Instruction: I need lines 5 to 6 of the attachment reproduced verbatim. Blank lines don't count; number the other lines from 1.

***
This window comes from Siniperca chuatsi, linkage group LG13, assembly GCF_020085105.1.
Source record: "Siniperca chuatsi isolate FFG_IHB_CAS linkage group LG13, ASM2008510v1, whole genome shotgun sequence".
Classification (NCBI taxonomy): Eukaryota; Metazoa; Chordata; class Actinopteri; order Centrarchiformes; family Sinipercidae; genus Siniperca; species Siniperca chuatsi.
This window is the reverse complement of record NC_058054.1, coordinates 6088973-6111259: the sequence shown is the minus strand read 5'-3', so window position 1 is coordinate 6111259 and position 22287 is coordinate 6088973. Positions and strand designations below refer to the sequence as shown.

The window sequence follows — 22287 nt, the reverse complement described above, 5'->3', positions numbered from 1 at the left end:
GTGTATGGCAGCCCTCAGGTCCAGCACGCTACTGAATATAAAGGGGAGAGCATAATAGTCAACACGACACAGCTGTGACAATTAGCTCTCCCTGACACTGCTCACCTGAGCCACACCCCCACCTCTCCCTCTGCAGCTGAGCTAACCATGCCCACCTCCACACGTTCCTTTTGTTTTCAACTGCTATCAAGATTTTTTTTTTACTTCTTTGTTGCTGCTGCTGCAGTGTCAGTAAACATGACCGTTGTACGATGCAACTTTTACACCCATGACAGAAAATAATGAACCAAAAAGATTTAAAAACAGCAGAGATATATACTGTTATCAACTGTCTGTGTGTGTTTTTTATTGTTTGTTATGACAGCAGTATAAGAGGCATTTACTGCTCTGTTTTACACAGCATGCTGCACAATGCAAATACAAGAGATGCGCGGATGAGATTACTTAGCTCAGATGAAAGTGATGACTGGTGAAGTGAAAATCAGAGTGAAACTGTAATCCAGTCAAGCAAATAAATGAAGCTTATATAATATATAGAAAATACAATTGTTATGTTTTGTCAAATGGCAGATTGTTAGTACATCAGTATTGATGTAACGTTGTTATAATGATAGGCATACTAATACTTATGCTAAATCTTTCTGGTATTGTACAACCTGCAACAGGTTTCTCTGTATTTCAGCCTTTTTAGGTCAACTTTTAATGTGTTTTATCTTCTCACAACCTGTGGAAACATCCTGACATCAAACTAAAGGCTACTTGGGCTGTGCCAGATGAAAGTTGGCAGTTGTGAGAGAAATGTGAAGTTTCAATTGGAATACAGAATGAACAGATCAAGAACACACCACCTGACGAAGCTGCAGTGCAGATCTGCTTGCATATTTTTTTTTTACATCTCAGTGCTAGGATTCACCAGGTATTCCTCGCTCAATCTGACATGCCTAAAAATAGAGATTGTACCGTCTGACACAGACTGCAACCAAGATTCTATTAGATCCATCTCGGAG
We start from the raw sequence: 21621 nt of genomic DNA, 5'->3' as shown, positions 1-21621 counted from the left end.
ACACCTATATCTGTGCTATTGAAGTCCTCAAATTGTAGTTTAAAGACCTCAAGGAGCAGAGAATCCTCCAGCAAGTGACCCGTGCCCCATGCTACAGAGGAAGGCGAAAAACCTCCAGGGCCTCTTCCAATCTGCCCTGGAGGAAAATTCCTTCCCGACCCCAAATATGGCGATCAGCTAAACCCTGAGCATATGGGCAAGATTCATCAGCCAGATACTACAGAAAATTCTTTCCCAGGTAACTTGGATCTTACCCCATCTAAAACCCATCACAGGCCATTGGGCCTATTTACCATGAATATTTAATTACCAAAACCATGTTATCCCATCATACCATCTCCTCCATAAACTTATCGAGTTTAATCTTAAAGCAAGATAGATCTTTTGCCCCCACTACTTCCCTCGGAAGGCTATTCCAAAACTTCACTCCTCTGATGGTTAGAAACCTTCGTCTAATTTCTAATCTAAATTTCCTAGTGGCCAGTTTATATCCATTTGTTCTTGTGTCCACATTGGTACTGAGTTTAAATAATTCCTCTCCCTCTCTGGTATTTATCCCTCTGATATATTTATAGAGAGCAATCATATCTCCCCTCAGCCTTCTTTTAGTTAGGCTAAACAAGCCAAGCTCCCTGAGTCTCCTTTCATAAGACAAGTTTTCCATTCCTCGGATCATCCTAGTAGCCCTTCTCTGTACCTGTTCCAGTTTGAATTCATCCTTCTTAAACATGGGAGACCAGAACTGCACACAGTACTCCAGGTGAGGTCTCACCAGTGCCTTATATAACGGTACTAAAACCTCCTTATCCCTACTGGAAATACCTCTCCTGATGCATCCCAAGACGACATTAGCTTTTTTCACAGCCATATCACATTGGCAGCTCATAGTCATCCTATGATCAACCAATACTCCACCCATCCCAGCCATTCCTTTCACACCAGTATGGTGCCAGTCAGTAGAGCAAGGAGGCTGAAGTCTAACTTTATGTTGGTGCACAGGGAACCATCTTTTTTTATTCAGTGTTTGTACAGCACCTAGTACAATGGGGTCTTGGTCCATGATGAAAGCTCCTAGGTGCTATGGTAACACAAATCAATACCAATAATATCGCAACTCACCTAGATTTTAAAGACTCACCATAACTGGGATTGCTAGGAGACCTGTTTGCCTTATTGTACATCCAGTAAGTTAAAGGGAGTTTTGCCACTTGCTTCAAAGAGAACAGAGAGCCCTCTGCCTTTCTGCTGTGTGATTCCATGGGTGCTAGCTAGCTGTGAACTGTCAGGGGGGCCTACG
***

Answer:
The window sequence follows — 22287 nt, the reverse complement described above, 5'->3', positions numbered from 1 at the left end:
GTGTATGGCAGCCCTCAGGTCCAGCACGCTACTGAATATAAAGGGGAGAGCATAATAGTCAACACGACACAGCTGTGACAATTAGCTCTCCCTGACACTGCTCACCTGAGCCACACCCCCACCTCTCCCTCTGCAGCTGAGCTAACCATGCCCACCTCCACACGTTCCTTTTGTTTTCAACTGCTATCAAGATTTTTTTTTTACTTCTTTGTTGCTGCTGCTGCAGTGTCAGTAAACATGACCGTTGTACGATGCAACTTTTACACCCATGACAGAAAATAATGAACCAAAAAGATTTAAAAACAGCAGAGATATATACTGTTATCAACTGTCTGTGTGTGTTTTTTATTGTTTGTTATGACAGCAGTATAAGAGGCATTTACTGCTCTGTTTTACACAGCATGCTGCACAATGCAAATACAAGAGATGCGCGGATGAGATTACTTAGCTCAGATGAAAGTGATGACTGGTGAAGTGAAAATCAGAGTGAAACTGTAATCCAGTCAAGCAAATAAATGAAGCTTATATAATATATAGAAAATACAATTGTTATGTTTTGTCAAATGGCAGATTGTTAGTACATCAGTATTGATGTAACGTTGTTATAATGATAGGCATACTAATACTTATGCTAAATCTTTCTGGTATTGTACAACCTGCAACAGGTTTCTCTGTATTTCAGCCTTTTTAGGTCAACTTTTAATGTGTTTTATCTTCTCACAACCTGTGGAAACATCCTGACATCAAACTAAAGGCTACTTGGGCTGTGCCAGATGAAAGTTGGCAGTTGTGAGAGAAATGTGAAGTTTCAATTGGAATACAGAATGAACAGATCAAGAACACACCACCTGACGAAGCTGCAGTGCAGATCTGCTTGCATATTTTTTTTTTACATCTCAGTGCTAGGATTCACCAGGTATTCCTCGCTCAATCTGACATGCCTAAAAATAGAGATTGTACCGTCTGACACAGACTGCAACCAAGATTCTATTAGATCCATCTCGGAG